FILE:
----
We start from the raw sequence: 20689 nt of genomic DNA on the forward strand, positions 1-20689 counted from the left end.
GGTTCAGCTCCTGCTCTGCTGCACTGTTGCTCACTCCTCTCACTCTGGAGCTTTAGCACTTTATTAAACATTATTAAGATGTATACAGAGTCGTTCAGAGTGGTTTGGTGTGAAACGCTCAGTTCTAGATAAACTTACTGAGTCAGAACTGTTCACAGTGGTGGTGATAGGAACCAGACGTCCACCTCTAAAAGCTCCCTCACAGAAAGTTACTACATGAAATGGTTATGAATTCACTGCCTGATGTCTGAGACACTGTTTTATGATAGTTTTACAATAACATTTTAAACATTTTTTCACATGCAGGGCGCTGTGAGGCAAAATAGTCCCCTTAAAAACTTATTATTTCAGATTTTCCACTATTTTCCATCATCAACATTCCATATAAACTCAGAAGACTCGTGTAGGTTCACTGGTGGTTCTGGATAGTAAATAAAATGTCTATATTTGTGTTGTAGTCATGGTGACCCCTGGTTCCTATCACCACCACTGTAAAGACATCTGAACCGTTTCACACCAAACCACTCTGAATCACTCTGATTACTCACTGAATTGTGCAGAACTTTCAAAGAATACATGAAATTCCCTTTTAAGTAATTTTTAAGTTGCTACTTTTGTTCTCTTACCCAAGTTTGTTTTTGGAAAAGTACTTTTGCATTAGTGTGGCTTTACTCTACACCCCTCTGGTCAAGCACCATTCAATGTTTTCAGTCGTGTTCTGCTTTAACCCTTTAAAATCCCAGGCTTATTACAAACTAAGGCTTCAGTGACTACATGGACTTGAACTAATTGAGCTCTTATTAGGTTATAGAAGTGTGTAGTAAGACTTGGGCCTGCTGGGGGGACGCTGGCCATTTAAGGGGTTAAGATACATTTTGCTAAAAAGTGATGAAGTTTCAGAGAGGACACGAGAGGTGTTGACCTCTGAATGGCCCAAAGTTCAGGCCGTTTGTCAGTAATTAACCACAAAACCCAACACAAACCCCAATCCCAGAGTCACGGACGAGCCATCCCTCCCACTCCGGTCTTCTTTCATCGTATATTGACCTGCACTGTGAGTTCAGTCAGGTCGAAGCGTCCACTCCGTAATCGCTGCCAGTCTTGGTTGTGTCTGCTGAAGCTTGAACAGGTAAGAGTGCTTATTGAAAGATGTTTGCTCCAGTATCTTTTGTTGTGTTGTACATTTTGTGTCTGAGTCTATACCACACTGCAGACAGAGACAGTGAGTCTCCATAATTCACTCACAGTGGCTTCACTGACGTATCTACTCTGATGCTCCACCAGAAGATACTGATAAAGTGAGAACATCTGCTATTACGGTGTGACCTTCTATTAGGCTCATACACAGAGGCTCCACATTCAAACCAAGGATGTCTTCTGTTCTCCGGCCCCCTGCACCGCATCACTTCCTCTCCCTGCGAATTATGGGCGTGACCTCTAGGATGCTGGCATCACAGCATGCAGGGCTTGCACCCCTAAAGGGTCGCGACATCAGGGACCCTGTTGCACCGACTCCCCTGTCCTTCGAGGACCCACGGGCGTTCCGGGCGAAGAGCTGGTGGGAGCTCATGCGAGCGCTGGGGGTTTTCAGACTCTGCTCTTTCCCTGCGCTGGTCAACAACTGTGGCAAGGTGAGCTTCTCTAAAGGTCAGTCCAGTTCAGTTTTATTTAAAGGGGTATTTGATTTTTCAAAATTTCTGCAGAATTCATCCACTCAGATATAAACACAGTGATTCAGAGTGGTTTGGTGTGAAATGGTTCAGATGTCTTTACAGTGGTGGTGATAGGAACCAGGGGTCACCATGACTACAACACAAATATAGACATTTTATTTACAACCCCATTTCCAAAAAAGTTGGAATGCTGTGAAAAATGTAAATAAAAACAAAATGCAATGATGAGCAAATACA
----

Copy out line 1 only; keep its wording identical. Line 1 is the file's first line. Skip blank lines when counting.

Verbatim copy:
We start from the raw sequence: 20689 nt of genomic DNA on the forward strand, positions 1-20689 counted from the left end.